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Round 9: Maghsoodloo On His Way To The Title, Five Players in Lead At Girls Section
IMG 7282
Yesterday we asked if anyone can stop Parham Maghsoodloo. The question is still on but we now know that even if anyone can that player is not Awonder Liang as he lost from the black side of a King’s Indian Attack a game without much counterplay after opting for a wrong plan. Now Parham Maghsoodloo is at 8,5/9 points with a safe distance of 1,5 points from a pack of five players with 7 players. A draw in the last rounds will suffice for shared first and two draws or one win will mean that the Iranian will finish clear first. What an incredible run by Maghsoodloo! After his recent sensational 8/9 score at the very strong Sharjah Masters the Iranian continues to fly high!

In girls section things remained very much unclear, if anything this round muddied the waters even further. Khomeriki lost against Assaubayeva and since there was a draw on the first board we have now five players with 7 points who are followed by three with 6,5. The penultimate round will see many exciting games, that’s for sure.


We have already mentioned that Maghsoodloo won against Liang on first board. You can find this game with some light analysis here. Again Maghsoodloo was very efficient in realizing his big advantage but to be fair Awonder Liang also played much below his standard in this game. But it doesn’t matter for Darius, sorry, Parham the Great of Persia who just continues winning one battle after another, be it against Wang Hao in Sharjah or here against Liang.

It wasn’t a great day for Iran though since both Firouzja (against Puranik from India) and Tabatabei (against Christiansen from Norway) lost this round and are now left behind in the race for medals. Hakobyan won against Manuel Petrosyan in a good style -except for one slip- and managed to go forward before the last two rounds at the expense of his compatriot.

The other two players with 7 points are Maxim Vavulin of Russia and Bai Jinshi from China. Bai Jinshi’s rook endgame against Sindarov was finely played by the Chinese grandmaster but Sindarov could have made things much harder and eventually achieve a draw -perhaps- had he played something like 32…f6 instead of going back with king and losing tempi at the inavoidable rook vs pawns ending afterwards.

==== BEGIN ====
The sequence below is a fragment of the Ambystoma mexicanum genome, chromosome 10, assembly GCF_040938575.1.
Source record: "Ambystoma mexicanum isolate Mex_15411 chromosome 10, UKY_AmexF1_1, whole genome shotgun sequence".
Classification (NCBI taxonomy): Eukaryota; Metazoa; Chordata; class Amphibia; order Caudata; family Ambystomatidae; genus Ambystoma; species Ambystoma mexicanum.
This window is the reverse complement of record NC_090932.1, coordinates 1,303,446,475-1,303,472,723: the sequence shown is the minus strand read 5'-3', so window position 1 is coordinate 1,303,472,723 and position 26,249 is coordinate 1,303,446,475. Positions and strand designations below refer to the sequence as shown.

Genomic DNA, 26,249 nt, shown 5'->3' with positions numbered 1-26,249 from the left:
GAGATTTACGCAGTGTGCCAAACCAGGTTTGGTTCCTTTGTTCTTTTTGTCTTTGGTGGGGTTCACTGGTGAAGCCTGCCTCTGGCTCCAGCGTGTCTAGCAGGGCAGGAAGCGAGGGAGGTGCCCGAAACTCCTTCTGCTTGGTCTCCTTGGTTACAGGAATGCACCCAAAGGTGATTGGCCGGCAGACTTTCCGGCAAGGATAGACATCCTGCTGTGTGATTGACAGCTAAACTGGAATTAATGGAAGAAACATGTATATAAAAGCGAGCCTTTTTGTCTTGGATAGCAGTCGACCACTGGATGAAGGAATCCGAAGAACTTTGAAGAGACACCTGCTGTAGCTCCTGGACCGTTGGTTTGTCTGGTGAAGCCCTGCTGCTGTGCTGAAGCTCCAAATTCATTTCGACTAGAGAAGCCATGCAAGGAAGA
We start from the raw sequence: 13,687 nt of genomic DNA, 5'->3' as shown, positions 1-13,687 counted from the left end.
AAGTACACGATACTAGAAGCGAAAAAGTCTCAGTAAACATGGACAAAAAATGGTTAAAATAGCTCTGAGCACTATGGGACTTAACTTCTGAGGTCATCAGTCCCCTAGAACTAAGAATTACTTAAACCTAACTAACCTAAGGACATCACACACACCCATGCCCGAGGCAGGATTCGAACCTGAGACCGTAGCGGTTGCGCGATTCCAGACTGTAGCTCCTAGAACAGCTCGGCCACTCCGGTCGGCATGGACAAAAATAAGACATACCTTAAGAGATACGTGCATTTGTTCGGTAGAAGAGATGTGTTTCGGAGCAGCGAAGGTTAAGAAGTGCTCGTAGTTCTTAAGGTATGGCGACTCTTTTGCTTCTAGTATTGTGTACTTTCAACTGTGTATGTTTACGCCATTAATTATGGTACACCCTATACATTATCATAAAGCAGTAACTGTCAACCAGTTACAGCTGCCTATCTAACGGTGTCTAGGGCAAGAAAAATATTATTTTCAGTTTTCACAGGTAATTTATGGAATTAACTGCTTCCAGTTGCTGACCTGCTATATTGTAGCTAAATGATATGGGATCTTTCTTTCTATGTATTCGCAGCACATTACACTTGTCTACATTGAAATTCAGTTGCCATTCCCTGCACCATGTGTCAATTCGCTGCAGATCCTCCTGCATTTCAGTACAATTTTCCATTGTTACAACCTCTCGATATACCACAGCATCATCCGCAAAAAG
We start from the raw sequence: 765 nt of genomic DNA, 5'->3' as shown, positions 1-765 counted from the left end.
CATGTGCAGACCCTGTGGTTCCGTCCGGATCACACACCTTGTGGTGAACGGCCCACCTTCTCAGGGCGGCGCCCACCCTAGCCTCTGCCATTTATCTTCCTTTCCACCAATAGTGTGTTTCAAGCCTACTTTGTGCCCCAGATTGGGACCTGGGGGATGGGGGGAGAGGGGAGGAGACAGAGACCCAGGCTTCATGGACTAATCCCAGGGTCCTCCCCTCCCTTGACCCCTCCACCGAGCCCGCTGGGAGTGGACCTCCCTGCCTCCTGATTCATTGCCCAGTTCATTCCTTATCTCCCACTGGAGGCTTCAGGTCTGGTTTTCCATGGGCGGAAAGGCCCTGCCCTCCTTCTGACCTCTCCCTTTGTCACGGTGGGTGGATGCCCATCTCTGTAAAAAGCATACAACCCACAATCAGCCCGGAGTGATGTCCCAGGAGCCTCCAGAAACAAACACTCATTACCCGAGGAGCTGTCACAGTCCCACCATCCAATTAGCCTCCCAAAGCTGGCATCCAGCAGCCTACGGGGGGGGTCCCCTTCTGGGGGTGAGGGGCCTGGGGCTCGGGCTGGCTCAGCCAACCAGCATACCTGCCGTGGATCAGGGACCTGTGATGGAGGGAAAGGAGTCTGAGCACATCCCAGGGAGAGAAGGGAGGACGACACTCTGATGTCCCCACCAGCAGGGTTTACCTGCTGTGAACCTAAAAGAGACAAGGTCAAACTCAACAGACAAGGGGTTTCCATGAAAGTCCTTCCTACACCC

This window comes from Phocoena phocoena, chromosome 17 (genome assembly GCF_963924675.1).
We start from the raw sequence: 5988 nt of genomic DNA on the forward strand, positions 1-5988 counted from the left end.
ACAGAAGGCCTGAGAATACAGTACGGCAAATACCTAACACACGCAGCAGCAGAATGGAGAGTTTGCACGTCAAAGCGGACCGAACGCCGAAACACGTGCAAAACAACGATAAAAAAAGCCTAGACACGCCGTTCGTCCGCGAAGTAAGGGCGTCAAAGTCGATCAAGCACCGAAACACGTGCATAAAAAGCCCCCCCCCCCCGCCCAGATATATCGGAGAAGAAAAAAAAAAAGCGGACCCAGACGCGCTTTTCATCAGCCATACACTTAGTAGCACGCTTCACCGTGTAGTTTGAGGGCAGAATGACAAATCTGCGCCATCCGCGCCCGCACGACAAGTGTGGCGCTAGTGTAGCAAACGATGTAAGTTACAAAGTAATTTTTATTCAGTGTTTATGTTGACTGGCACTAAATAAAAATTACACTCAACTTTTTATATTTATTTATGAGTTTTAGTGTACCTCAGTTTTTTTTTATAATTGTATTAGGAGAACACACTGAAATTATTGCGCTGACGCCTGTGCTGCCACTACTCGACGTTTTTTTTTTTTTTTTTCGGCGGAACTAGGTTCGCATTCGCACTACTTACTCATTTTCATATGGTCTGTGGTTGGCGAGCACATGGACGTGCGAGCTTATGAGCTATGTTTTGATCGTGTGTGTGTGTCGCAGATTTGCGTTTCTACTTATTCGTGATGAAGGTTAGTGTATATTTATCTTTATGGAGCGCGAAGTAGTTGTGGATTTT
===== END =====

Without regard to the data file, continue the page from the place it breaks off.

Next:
The most important matchups of 10th round are Maghsoodloo – Vavulin, Puranik – Bai Jinshi and Christiansen – Hakobyan. Maghsoodloo can settle for a draw if he doesn’t want to risk but if he wins he can already celebrate clear first place and in this form it is highly doubtful that he’ll play for a draw!


On top board, Maltsevskaya - Dordzhieva it was a game with many ups and downs so the draw in the end was a fair result probably. This meant if Khomeriki won against Assaubayeva she would be clear first but the Georgian player at no point came close to it. Still one should feel pity for Nino Khomeriki as she lost on time just before she could make her 40th move and the final position on the board was definitely unclear and even balanced according to computer. Another shaky win for Assaubayeva but as long as you have a full point at the end of the game probably anything goes.

If you look at the standings we see a big success for Russia. Maltsevskaya, Dordzhieva, Assaubayeva and Potapova have all 7 points and share the lead. The only non-Russian at 7 points is Uzbek WGM Tokhirjonova who will try to fight her way through to championship against Russian girls in the last two rounds. Khomeriki, Nurgali and Varshini are all at 6,5 points and they will try to win their last two games and then hope for the best.

The penultimate, 10th, round will start on September 14, at 15:00 local time. Don’t forget to follow the live broadcast and commentary by IM Ekaterina Atalık and FM Tarik Selbes!

You can find this game with some light analysis here.

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